Where are all the cars coming from?
No one driving Highway 395 should be surprised to learn that the stretch from Mica Drive to the county line is the busiest in the county.
According to the last traffic count conducted by the Nevada Department of Transportation, there are 39,500 vehicle trips a day using the highway between Jacks Valley and Mica Drive. That’s up from 26,500 vehicle trips at the same spot in 2012, during the Great Recession.
For most Douglas County residents, the traffic on Highway 395 is the surest and most annoying barometer of the county’s growth.
One commuter said it took her 40 minutes to get from her home in the north Valley to her work in downtown Carson City on a daily basis.
Employment is one factor that has increased traffic on Douglas County’s roads over the past seven years. In the wake of the Recession in 2013, there were 19,920 employed Douglas residents, compared to 22,922 in July 2019. An estimated 57 percent of Douglas residents leave the county to work, and most of them use Highway 395, according to a consultant working on the towns Plan for Prosperity. Consultant Bruce Race said 54 percent of those working in the county are coming from outside.
Voter registration is also way up in Douglas County, with the number hitting 39,780 in August, according to the Clerk-Treasurer’s office.
That’s up nearly 2,000 from August 2018 when the number was 37,825. There were 32,493 registered voters in August 2013, according to the clerk.
On the other hand, both the U.S. Census Bureau and the Nevada State Demographer estimate that the county is home to around 49,000 people.
The Census estimate for the county for July 1, 2018, was 48,467. That’s up from the 46,997 people actually counted in 2010.
The State Demographer estimated the county population at 49,277 this year, up from 48,015 in 2012.
Other indicators show both those numbers may turn out to be short of the county’s actual population when the big reveal comes late next year.
In preparation for the Census, Douglas County has formed a Complete County Committee that drew 16 volunteers to help educate residents about the importance of participating in the count, that occurs every 10 years.
The last two weeks have seen discussion of the county’s future growth as part of the 20-year update of the 1996 master plan.
While Douglas County implemented a 2-percent growth cap in 2007, the Recession ensured no one has ever been denied a building permit as a result of the cap.
County and planning commissioners heard a report on the number of building permits issued in the county over the past dozen years.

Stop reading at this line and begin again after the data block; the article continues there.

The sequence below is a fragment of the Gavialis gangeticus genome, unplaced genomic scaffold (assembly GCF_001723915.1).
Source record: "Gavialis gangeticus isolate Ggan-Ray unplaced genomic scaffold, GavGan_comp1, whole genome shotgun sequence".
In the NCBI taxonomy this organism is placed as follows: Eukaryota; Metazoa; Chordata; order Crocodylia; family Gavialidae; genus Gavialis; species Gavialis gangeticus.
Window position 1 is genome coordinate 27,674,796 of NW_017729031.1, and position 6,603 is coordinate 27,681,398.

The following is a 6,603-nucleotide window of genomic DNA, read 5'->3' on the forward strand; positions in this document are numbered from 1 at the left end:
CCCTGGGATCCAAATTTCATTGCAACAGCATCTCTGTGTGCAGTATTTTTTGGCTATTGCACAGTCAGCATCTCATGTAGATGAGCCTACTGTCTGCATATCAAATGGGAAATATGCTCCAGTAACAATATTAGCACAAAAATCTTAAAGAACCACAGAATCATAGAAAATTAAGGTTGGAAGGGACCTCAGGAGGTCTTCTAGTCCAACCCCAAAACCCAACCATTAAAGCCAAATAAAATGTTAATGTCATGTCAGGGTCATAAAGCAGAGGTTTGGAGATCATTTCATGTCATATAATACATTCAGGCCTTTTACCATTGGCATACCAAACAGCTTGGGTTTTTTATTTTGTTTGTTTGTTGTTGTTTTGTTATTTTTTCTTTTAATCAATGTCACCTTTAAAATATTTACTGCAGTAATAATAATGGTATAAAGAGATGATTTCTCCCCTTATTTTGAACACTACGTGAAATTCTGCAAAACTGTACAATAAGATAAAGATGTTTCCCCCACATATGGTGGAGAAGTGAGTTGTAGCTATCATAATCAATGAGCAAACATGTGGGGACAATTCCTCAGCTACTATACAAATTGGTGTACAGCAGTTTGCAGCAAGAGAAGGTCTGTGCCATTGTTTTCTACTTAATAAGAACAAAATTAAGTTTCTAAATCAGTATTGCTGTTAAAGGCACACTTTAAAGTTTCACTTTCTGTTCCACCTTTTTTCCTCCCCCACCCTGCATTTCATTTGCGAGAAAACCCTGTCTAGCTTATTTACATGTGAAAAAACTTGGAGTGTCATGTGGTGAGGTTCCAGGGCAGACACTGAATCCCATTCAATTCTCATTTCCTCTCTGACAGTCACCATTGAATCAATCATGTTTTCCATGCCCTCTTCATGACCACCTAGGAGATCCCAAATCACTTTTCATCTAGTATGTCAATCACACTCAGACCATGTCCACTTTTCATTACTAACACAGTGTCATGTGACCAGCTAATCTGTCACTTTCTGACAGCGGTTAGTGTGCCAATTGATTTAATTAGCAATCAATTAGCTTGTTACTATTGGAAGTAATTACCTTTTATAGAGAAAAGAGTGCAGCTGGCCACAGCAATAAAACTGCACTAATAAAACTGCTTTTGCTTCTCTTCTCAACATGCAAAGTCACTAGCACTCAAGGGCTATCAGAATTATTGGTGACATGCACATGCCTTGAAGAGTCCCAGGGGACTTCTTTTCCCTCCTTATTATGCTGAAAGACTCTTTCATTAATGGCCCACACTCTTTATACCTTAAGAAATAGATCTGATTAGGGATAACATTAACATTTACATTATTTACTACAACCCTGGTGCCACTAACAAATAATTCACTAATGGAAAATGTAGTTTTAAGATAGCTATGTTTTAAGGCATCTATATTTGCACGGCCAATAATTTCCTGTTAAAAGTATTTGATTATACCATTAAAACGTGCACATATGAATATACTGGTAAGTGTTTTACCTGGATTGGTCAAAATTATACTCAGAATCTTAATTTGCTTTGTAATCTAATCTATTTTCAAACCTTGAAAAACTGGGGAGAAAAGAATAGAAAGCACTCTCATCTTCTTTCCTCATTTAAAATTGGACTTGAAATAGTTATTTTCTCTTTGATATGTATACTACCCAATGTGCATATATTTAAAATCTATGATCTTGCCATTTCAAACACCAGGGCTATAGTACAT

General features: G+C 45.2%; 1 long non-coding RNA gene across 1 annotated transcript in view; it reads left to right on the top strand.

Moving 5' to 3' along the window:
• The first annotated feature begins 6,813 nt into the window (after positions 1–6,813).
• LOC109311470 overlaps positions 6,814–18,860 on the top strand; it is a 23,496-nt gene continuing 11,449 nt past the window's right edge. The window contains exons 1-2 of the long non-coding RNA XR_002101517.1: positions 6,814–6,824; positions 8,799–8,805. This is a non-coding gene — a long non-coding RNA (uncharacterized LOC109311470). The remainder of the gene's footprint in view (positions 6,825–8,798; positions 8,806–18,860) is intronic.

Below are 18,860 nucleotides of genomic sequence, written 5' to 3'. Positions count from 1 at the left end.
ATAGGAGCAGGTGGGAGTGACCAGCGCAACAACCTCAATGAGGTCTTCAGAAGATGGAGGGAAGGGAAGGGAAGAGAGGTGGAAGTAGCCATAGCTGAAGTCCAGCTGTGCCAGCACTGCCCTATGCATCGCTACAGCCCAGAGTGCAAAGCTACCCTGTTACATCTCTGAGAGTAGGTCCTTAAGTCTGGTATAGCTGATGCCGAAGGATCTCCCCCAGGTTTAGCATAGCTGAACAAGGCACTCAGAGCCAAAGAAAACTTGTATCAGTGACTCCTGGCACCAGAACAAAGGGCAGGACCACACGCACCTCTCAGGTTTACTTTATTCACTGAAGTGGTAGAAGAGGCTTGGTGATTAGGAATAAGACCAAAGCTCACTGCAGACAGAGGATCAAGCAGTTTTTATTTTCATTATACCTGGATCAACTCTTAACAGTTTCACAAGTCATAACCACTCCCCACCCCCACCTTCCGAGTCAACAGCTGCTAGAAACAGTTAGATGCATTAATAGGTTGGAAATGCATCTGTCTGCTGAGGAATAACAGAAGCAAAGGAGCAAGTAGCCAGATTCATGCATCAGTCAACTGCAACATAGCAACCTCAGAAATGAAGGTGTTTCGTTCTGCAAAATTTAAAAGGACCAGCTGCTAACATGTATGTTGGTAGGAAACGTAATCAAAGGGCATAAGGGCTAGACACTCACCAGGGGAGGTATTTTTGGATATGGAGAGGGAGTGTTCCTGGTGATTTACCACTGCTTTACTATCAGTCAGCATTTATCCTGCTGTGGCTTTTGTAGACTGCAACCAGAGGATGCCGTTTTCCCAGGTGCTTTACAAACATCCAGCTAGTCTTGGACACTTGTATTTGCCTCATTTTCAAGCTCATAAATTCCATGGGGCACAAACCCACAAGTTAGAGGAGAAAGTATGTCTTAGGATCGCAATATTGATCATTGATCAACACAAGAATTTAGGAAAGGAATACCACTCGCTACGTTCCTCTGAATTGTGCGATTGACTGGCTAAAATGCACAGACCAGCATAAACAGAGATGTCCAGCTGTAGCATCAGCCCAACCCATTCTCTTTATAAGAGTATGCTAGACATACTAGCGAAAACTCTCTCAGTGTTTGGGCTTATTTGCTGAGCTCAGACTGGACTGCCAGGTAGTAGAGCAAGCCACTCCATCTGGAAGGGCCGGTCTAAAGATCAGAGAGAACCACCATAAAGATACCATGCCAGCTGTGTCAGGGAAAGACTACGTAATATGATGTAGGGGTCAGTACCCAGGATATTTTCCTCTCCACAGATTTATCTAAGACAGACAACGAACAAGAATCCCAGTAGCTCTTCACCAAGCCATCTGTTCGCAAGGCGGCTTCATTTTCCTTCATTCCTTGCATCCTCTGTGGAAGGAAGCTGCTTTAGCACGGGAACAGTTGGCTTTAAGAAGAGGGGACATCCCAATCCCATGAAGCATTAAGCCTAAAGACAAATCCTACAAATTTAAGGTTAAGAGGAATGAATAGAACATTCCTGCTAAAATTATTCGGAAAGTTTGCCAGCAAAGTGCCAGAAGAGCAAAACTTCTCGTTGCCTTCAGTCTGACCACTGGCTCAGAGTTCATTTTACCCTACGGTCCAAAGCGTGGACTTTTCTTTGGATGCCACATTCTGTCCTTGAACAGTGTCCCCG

Under the growth cap law, any single family allocations not used roll over into the next year. In the last seven years, that has resulted in a pool of 1,700 homes.
Not all of those are available to subdivisions, with 1,074 reserved for individual permits and 626 for housing projects.
Complicating the issue are projects already approved that are not subject to the allocation program called for under the growth cap.
In 2018, 235 residential building permits were issued while only 107 of the housing allocations were expended.
The number of single-family permits issued over the past six years have steadily increased from 107 in 2013 to 235 in 2018. In all 996, permits were issued during that time.
According to the county, 2019 may be seeing a slight slowdown with 84 single-family permits sought as of July 1. According to the county web site, an additional 42 permits have been sought since July 1. According to the U.S. Census, Douglas County has roughly 2.3 people per dwelling.
Community Development Director Tom Dallaire said those projects should expire by 2030, making all projects subject to the growth cap.
Two decades ago, the Nevada Department of Transportation prepared a plan that envisioned 84,000 people would be living in Douglas County by 2020.
The Western Nevada Transportation Study took its estimates from the Nevada Demographer’s Office, which forecast that Douglas’ population would be higher than that in Carson City or Lyon County, something that never happened.
When the study was prepared, there were more than 6,000 people working at the Stateline casinos.
Those 20 years have seen a lot of changes, including the effects of the Great Recession and increased competition from Native American casinos.
For much of its history, Douglas County grew at a snail’s pace, if at all. The county’s population was 2,029 people, according to the 1950 Census, rising to 3,481 people in 1960. Then the number of people nearly doubled in 1970 to 6,882, and nearly tripled to 19,921 in 1980.